Culture and Politics in China: The May Fourth Movement, 1919

Issue 1906

30 May 2019

Three thousand students gathered in Beijing on May 4, 1919, to protest against the preliminary provisions of the Treaty of Versailles, which gave to Japan the German-held territories in Shandong Province.[1] A national boycott of Japanese products ensued, followed by a general strike in Shanghai, which was the country’s industrial capital at the time. The movement soon extended its demands.

Young intellectuals and students, who were outraged by the lack of education for women, sang the praises of “Mr. Science” and “Mr. Democracy” in opposition to the Confucian worldview and its associated ritualism. In addition, they argued that modern vernacular Chinese (Baihua) should replace literary Chinese as the language of education. The “May Fourth Movement” is inseparable from the “New Culture Movement,” to which is usually traced the founding of the Xin Qingnian (New Youth) magazine in 1915.[2]

Political and social upheavals after 1919 soon rendered the May Fourth Movement’s political dimension obsolete, yet its cultural and symbolic impact are still with us today. In 1939, again in 1979 and, in particular, in 1989, references to the Movement became explicit and insistent, albeit different aspects of its ethos and claims were highlighted on each occasion. Over the years, and especially during the last two decades, the Movement has been criticized heavily, a consequence of the harsh judgments it voiced about traditional Chinese culture. In 2019, one hundred years on, what remains of the spirit of the May Fourth Movement? And does this historical period still resonate in contemporary Chinese debate?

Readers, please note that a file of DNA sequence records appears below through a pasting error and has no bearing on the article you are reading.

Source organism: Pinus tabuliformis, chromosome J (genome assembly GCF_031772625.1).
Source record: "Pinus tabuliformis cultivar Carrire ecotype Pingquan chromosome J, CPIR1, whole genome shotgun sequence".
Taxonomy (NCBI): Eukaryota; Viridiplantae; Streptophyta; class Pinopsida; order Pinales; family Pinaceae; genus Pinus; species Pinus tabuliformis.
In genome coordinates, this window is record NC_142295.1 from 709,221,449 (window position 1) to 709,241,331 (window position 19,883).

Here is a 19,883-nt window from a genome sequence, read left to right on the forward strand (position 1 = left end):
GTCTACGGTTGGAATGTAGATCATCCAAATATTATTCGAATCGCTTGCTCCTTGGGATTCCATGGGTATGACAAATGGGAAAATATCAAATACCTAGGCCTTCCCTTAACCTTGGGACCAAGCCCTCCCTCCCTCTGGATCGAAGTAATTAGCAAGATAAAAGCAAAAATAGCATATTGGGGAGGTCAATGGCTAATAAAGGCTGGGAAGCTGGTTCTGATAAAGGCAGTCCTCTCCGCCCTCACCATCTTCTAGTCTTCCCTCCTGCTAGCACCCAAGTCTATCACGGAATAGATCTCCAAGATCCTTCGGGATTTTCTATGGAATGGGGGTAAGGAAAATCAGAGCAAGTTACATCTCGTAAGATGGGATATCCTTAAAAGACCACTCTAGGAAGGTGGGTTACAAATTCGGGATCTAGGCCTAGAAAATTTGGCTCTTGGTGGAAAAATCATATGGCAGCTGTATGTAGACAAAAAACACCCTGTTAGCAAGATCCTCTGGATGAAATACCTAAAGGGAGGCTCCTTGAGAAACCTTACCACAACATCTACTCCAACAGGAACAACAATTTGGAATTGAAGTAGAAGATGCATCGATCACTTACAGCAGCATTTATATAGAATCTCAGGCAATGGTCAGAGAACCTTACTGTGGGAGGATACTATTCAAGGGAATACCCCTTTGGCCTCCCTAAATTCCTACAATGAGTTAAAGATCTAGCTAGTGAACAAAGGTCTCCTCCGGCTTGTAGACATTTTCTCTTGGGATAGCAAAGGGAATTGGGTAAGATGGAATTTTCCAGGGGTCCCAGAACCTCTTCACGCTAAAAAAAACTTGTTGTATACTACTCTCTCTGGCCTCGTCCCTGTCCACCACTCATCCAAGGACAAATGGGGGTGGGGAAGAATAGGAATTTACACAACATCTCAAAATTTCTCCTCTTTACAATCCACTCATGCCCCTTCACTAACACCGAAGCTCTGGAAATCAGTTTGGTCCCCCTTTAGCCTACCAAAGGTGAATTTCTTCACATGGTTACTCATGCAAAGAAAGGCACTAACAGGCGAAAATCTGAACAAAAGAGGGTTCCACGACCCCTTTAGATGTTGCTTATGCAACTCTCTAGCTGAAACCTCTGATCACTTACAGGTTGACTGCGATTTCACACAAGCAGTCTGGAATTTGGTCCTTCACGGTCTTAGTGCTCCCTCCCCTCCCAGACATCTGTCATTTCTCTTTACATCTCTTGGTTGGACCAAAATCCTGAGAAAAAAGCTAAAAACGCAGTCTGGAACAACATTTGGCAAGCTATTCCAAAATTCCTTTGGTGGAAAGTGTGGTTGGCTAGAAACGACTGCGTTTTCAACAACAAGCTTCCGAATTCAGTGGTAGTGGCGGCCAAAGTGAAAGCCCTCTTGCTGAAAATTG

May Fourth: its origins and subsequent history

On October 10, 1911, soldiers stationed in the province of Hubei seized the city of Wuhan, and proclaimed the province’s autonomy. Before long, and with the support of the revolutionary movements that had been active since 1890, the revolutionaries had conquered most of the provinces. Sun Yat-sen returned from his exile abroad, and on January 1, 1912, declared the creation of a new Chinese Republic. But just a month later he passed on the presidential mandate to General Yuan Shikai. The succession of political disappointments convinced many intellectuals that the transformation of China could not be just a political transformation, but required a cultural shift.

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